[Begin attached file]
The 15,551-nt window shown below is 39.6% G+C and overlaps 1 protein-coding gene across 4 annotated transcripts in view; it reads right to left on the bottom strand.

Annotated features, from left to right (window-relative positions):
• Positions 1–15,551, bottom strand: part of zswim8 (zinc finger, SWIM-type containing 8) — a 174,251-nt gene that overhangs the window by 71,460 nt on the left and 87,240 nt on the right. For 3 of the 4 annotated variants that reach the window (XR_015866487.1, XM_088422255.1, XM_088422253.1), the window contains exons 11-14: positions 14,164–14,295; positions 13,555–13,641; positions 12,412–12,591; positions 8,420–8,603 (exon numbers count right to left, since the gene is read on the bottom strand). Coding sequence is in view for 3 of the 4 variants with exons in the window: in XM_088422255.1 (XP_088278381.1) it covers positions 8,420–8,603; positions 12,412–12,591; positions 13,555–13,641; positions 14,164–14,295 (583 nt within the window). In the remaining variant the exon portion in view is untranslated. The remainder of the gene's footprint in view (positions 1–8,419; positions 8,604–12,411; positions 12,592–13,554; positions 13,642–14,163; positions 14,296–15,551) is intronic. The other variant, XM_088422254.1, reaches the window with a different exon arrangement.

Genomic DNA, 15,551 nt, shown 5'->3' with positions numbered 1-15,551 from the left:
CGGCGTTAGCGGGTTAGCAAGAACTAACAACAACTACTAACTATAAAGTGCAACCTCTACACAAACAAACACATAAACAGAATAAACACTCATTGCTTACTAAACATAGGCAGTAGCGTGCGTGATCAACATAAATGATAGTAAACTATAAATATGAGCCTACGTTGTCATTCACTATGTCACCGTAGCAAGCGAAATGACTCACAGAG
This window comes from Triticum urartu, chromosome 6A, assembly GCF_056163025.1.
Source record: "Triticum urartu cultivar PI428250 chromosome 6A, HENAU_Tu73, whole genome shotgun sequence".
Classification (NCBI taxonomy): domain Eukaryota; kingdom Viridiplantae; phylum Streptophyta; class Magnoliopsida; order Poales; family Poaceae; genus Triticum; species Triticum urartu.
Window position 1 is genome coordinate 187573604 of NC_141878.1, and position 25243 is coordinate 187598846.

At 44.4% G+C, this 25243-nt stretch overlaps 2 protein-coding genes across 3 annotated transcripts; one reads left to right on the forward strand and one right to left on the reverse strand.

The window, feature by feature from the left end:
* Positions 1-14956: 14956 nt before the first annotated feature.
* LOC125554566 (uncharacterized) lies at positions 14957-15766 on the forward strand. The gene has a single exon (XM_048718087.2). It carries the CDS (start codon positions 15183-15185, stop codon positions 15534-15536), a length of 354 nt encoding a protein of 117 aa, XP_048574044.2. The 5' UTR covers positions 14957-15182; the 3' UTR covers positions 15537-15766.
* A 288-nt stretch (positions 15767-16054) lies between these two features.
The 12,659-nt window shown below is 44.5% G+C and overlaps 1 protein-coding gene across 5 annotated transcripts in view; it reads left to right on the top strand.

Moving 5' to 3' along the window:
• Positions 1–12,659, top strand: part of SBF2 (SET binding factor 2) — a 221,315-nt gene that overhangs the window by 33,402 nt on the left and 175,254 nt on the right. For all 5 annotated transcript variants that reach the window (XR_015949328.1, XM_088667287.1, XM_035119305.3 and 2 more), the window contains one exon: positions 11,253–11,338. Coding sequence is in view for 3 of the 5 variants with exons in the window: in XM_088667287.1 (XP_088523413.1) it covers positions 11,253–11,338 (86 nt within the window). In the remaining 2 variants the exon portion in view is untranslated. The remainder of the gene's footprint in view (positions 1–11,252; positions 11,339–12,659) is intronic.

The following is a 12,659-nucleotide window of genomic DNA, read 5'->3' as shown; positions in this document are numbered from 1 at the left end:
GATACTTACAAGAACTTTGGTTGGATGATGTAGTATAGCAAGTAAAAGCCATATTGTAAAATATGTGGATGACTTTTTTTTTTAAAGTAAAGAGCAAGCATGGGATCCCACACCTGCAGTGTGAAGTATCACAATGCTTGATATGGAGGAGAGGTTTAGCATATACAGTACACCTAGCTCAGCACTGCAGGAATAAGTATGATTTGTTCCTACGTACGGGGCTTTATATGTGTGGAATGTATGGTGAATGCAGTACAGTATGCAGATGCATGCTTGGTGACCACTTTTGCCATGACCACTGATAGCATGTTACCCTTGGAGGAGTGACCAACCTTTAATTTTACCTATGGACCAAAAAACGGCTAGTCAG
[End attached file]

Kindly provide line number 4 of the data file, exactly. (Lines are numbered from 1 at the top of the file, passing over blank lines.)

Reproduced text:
Genomic DNA, 15,551 nt, shown 5'->3' with positions numbered 1-15,551 from the left: